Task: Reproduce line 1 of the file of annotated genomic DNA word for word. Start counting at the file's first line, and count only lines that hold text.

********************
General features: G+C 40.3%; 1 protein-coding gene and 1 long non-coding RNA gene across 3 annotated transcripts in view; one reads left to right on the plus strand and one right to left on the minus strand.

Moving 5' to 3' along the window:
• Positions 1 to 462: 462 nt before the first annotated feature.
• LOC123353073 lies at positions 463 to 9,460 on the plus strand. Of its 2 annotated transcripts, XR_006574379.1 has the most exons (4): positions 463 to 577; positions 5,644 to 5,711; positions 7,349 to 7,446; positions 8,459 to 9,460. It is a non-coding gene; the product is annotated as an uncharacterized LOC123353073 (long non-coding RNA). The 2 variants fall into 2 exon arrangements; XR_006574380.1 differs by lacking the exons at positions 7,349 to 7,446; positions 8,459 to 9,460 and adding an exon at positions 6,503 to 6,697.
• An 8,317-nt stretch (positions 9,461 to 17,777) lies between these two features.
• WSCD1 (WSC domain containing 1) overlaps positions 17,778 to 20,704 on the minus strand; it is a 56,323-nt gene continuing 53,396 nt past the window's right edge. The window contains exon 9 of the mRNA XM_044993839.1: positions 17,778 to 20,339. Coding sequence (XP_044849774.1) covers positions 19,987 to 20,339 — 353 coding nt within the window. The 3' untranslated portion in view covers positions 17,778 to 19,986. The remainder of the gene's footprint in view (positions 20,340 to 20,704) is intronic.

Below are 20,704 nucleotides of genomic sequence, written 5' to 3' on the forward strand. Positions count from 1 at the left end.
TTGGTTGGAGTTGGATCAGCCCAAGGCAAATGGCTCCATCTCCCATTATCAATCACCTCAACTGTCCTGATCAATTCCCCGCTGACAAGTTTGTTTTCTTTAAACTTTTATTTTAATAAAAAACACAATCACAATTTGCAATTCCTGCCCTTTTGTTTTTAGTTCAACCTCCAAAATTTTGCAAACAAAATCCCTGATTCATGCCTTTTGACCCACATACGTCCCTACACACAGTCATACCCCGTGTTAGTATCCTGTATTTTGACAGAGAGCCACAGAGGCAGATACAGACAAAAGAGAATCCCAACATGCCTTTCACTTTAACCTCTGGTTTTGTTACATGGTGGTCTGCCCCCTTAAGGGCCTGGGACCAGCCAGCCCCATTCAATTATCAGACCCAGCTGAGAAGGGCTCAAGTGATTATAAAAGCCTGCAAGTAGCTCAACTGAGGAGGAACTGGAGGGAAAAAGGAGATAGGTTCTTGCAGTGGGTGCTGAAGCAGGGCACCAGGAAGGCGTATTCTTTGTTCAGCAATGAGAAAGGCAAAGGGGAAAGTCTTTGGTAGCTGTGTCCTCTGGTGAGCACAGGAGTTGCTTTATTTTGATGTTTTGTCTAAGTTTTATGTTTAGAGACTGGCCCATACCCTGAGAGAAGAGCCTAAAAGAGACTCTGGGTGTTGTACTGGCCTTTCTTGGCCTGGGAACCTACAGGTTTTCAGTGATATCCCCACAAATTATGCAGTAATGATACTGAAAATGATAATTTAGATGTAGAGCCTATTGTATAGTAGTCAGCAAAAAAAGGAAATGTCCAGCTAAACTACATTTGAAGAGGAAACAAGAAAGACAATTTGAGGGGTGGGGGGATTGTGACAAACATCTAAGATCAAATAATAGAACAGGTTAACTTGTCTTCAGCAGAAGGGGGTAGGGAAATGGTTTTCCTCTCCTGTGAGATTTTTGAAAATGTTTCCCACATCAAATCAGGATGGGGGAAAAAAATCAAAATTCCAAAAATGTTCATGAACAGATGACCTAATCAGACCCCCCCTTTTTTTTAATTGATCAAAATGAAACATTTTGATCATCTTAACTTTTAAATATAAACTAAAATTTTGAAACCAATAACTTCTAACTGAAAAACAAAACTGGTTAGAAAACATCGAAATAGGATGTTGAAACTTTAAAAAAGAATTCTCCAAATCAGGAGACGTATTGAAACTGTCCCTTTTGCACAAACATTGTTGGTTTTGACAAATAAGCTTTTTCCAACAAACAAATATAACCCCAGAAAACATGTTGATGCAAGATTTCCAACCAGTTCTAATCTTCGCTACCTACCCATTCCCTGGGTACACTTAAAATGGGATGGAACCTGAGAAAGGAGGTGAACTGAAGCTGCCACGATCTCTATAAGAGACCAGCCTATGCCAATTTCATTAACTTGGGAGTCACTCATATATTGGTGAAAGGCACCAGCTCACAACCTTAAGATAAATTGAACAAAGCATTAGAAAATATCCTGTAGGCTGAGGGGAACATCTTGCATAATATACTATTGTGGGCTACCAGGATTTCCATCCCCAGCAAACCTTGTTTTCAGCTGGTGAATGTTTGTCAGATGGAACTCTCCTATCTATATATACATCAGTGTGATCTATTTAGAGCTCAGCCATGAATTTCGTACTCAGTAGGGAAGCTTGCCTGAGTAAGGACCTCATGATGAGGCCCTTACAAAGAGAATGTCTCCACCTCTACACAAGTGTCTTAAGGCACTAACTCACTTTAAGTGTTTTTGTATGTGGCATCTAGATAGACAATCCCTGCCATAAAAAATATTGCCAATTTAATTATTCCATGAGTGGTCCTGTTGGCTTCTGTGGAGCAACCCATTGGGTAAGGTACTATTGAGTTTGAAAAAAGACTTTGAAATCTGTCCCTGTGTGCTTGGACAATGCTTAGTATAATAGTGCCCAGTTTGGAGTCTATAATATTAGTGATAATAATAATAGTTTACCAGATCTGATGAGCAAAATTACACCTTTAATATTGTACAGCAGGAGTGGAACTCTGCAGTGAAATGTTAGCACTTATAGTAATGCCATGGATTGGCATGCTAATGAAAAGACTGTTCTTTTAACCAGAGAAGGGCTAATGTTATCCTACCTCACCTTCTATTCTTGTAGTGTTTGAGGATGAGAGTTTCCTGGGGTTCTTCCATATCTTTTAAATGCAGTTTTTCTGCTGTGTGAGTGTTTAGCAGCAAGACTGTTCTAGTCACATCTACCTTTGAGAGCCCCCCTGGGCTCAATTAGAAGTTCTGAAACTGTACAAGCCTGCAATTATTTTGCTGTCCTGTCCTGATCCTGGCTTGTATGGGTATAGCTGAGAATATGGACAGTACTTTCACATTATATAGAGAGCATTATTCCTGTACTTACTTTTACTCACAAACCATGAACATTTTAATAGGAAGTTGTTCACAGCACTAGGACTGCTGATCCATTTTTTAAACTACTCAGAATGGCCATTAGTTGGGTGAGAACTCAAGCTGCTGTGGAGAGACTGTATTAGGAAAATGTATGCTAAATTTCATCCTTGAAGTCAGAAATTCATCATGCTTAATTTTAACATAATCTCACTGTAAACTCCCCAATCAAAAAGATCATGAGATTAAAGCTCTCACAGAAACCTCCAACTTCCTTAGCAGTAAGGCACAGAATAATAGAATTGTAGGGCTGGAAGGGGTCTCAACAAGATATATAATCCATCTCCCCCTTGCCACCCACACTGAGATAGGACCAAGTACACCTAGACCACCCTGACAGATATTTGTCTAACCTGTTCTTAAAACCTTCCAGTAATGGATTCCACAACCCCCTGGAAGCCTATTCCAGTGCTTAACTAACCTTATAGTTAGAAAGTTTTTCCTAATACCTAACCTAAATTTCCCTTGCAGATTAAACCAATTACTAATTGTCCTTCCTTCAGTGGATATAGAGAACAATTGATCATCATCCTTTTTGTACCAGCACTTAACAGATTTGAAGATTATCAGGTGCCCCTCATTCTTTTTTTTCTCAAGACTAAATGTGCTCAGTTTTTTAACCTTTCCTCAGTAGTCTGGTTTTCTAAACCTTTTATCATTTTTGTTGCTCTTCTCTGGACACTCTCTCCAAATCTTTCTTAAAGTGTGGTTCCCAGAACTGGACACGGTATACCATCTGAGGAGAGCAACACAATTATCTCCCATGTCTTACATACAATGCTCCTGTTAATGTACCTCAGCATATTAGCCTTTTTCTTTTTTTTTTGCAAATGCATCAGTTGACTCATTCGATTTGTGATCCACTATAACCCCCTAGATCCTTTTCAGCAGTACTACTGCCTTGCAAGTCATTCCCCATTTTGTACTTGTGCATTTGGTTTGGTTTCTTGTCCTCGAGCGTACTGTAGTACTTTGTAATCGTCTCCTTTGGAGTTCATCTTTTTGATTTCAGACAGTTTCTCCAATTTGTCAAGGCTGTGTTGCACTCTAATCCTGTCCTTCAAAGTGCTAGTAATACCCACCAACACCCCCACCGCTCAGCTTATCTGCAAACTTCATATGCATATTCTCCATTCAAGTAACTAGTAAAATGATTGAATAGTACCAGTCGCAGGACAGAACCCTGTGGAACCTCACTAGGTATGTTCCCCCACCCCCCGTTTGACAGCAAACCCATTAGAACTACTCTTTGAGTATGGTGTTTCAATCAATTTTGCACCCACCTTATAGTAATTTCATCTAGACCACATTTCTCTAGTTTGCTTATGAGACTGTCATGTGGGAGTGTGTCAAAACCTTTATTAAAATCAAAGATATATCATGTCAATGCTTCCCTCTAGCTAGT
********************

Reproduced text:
General features: G+C 40.3%; 1 protein-coding gene and 1 long non-coding RNA gene across 3 annotated transcripts in view; one reads left to right on the plus strand and one right to left on the minus strand.